In the Christian tradition laments allow a person to express their sadness, anger, pain to God. This can even include being angry at God for the bad things that have happen. It helps us to shine a light on our sadness so it is not hidden away inside, but it also gives us a way out of that sadness by calling on God to help. Laments are important as they’re a sign, through the Bible, that sadness or anger is a failure, that we aren’t letting God down by being sad. Indeed their a confirmation from God that it’s ok not to be ok. Laments encourage us to be genuinely open and honest with God about how we feel, to take our deepest concerns and pain to God, knowing that God will never reject us for our prayers: no prayer is too honest.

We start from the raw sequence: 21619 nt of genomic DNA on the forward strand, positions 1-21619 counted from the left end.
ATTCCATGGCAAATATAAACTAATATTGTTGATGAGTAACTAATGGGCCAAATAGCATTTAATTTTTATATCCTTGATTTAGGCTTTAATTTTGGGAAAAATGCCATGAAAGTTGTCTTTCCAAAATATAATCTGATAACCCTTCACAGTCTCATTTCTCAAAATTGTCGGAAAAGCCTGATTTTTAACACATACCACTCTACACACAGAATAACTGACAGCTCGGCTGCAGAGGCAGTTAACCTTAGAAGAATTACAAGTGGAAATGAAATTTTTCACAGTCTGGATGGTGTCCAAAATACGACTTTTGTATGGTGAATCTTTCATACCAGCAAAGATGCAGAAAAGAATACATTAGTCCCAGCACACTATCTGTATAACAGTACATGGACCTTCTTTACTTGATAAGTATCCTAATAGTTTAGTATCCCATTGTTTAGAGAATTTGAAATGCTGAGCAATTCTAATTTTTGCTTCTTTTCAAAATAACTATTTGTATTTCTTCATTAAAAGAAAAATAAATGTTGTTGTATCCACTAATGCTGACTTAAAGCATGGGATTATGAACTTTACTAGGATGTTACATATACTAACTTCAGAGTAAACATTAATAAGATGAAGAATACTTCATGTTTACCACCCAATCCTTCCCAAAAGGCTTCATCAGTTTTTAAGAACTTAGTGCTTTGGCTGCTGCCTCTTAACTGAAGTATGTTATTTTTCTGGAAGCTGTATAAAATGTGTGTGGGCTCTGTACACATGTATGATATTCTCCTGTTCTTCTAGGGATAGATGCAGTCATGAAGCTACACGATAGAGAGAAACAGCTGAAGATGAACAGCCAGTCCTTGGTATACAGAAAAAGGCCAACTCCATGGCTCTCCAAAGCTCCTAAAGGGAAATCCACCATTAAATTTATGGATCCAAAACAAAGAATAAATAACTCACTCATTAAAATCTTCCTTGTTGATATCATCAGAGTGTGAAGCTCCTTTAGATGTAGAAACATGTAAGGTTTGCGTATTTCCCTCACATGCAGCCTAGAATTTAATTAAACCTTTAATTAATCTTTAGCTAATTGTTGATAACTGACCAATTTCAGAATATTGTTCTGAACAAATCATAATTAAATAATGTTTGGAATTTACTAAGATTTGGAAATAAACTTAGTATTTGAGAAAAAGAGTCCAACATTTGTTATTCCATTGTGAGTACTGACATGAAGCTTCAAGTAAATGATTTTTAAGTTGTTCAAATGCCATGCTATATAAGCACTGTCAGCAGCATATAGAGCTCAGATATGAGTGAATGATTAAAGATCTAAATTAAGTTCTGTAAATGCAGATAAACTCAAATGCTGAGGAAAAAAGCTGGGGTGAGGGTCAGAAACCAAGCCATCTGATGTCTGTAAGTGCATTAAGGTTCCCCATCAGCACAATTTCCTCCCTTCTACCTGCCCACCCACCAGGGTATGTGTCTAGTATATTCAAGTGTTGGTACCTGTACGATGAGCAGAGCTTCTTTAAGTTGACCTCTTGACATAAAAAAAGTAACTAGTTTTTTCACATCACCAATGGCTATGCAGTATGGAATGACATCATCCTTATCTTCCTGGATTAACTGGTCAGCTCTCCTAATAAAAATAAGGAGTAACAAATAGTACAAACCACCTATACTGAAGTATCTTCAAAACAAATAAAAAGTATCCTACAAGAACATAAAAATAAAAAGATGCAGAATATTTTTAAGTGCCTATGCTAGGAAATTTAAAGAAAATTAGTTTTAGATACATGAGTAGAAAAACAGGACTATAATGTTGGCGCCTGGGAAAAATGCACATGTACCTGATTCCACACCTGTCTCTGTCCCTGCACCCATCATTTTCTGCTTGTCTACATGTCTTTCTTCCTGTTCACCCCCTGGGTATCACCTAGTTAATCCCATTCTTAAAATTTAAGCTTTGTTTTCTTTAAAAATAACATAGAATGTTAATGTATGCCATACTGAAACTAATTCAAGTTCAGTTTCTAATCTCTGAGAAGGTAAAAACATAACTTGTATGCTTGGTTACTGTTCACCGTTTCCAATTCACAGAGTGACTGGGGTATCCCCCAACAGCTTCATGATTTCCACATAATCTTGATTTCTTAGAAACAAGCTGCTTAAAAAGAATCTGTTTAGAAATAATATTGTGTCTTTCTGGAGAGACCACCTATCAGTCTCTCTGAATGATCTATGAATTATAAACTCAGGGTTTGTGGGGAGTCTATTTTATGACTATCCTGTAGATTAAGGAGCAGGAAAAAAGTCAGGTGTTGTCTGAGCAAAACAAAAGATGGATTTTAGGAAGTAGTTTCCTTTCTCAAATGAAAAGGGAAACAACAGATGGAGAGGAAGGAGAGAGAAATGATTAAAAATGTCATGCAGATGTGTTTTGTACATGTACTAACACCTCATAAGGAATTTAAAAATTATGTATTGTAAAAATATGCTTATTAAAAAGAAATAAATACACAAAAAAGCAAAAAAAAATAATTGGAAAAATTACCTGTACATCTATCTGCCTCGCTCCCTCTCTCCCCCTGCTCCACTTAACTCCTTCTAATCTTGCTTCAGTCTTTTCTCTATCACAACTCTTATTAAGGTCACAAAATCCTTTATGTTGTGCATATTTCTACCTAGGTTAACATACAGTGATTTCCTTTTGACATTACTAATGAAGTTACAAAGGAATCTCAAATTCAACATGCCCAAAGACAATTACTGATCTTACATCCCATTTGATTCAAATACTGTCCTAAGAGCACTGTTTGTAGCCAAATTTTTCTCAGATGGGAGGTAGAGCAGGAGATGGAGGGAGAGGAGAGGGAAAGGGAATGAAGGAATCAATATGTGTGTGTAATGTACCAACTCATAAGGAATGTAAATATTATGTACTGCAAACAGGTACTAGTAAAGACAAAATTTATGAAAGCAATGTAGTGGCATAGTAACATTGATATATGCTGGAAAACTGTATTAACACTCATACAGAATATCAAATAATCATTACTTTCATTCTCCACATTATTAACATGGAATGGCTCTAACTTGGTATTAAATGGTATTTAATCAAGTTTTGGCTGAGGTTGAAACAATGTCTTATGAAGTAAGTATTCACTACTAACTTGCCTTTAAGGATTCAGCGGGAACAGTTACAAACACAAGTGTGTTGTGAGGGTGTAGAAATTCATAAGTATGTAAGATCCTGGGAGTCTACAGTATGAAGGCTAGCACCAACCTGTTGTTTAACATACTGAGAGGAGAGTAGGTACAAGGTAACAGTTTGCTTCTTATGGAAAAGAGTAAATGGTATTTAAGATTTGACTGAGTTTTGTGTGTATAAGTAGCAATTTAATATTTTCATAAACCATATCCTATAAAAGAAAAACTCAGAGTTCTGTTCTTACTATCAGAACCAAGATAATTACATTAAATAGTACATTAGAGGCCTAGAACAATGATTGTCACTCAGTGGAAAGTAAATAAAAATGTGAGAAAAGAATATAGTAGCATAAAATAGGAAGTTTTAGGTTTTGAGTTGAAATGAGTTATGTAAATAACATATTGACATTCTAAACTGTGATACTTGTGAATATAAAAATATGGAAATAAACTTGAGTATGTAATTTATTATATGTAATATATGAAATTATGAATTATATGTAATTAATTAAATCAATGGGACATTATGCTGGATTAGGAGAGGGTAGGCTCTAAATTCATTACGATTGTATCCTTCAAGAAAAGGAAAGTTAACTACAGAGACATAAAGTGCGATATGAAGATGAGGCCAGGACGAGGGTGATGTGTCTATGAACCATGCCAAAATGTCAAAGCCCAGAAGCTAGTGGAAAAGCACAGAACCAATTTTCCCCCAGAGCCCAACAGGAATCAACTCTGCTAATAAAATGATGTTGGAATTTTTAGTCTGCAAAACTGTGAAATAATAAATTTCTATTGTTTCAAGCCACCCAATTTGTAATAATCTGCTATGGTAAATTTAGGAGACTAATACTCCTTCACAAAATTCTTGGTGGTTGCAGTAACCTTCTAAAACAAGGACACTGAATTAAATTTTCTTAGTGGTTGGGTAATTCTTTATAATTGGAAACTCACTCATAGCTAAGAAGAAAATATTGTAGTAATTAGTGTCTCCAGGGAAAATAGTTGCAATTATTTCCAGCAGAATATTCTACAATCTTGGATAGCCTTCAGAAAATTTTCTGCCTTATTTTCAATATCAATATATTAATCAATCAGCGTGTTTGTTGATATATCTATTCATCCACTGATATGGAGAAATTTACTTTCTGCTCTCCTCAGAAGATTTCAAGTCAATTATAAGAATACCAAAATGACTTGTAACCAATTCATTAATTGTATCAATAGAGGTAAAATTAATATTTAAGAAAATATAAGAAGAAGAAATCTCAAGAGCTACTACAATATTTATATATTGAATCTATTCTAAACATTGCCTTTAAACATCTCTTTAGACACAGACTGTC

Discuss: When might we lament? Why?

What is a Lament?

The word Lament comes from the Latin lamenta which means weeping or wailing, and that’s what a lament is - an outpouring of our sadness in poetic form that expresses loss, sadness, anger and grief, either as an individual or as a community. These type of laments appear in two places in the Bible – the Book of Lamentations, and 67 of the 150 psalms that make up the Book of Psalms.

Share examples of laments with the children.

Discuss: How did you feel reading the laments? What is the purpose of a lament? How might a lament help people to move forward

How to write a Lament

Laments usually have seven parts when written as a lamenting psalm, and whilst not all the parts appear in every lament, and not always in the same order as written below, this is a useful guide on how to structure a lament.